Man Not Guilty Of Cruelty For Mariniating His Cat

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Man Not Guilty Of Cruelty For Mariniating His Cat

Postby Todd » Mon Feb 21, 2011 3:15 pm

Cat owner acquitted of cruelty to feline

By Matt Gryta


Updated: February 18, 2011, 4:18 PM

A man who drew national attention after being accused of marinating his cat with plans to make a meal of the SPCA-adopted pet was cleared Thursday of animal cruelty charges.

Acting City Judge Philip M. Marshall found Gary L. Korkuc, 52, not guilty of misdemeanor animal cruelty and criticized as legally flawed the state's century-old Agriculture and Markets Law under which he was charged. Marshall also noted police wrongly accused Korkuc of marinating the cat, named Navarro, with plans to eat it.

The case unfolded at about 7:45 p.m. Aug. 8 after Buffalo police stopped Korkuc for failing to signal as he turned onto Broadway at Memorial Drive.

Officers Jerry Guilian and John Poisson testified at the trial that, during the traffic stop, they could hear a cat meowing in the car and discovered Navarro, Korkuc's 4-year-old cat, doused in olive oil and spices, including crushed red pepper.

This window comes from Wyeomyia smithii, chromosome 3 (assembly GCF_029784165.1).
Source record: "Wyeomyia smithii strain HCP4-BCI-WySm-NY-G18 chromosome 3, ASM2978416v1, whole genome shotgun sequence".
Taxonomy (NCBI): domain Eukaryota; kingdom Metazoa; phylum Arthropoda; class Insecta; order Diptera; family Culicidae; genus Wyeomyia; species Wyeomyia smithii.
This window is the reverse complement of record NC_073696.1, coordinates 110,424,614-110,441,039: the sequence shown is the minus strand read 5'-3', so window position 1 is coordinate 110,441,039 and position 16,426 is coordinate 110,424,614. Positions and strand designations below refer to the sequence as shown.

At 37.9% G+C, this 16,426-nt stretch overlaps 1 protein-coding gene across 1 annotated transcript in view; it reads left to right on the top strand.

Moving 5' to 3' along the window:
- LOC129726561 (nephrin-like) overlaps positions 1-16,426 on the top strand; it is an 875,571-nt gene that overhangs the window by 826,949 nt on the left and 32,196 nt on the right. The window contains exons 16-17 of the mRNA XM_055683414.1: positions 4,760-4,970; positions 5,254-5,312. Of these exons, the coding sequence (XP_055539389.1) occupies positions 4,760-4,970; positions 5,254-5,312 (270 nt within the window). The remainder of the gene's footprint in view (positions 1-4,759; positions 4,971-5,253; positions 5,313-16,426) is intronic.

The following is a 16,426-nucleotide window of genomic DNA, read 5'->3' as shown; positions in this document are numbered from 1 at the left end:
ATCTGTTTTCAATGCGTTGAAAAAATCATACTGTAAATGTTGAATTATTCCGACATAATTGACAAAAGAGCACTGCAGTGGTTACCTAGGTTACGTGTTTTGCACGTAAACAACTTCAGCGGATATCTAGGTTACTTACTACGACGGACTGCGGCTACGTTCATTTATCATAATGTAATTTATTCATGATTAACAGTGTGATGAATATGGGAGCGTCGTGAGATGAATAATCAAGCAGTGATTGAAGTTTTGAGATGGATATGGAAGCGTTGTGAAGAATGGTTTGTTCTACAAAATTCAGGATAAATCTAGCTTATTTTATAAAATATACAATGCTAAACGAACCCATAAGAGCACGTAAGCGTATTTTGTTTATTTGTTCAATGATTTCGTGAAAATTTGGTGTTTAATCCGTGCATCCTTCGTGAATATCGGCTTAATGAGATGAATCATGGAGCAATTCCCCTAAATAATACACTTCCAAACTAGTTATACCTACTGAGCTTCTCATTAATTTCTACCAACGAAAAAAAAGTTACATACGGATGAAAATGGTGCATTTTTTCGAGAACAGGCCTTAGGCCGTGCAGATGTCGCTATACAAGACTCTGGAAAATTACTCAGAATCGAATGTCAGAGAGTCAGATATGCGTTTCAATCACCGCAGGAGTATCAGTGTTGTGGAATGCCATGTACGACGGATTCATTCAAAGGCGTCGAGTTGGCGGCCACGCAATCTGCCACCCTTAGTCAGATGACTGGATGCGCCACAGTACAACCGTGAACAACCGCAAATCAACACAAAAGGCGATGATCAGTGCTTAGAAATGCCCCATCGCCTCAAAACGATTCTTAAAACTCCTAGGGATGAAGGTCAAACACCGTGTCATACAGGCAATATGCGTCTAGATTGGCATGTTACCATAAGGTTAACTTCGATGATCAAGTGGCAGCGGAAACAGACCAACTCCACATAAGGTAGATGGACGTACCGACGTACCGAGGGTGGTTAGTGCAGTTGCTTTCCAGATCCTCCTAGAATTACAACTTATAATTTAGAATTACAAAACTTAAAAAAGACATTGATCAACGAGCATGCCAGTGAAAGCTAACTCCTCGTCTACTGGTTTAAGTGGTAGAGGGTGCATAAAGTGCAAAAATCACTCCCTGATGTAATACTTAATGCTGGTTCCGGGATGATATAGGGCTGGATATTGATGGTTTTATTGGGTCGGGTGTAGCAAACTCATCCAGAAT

The officers said Korkuc told them that he didn't like the cat, which had gotten into kitchen food items by accident, and that he was taking it "for a Sunday bath." Police called the SPCA Serving Erie County for advice.

Molly Rubenstein, an SPCA veterinary technician, testified that she had to bathe the cat twice to eliminate the "very strong smell" of the crushed red peppers. Navarro, she said, "looked like a drowned rat."

Dr. Helene Chevalier, the SPCA veterinarian who treated the cat, testified that Navarro was so quiet that she feared the animal was in shock.

Korkuc, who initially was charged with felony animal cruelty, ultimately was prosecuted on a misdemeanor count.

Marshall found him guilty of failing to signal for a turn and fined him $70 and $80 in court fees, all of which have to be paid by March 31. But the judge found him not guilty of failing to stop at a stop sign.

The judge praised Erie County District Attorney Frank A. Sedita III for reducing the animal cruelty charge to a misdemeanor. Sedita, however, said of the verdict: "I respectfully disagree with the judge's interpretation of that law."

The judge also praised trial prosecutor Rachel E. Pilkington for her sensitive handling of the court proceeding.

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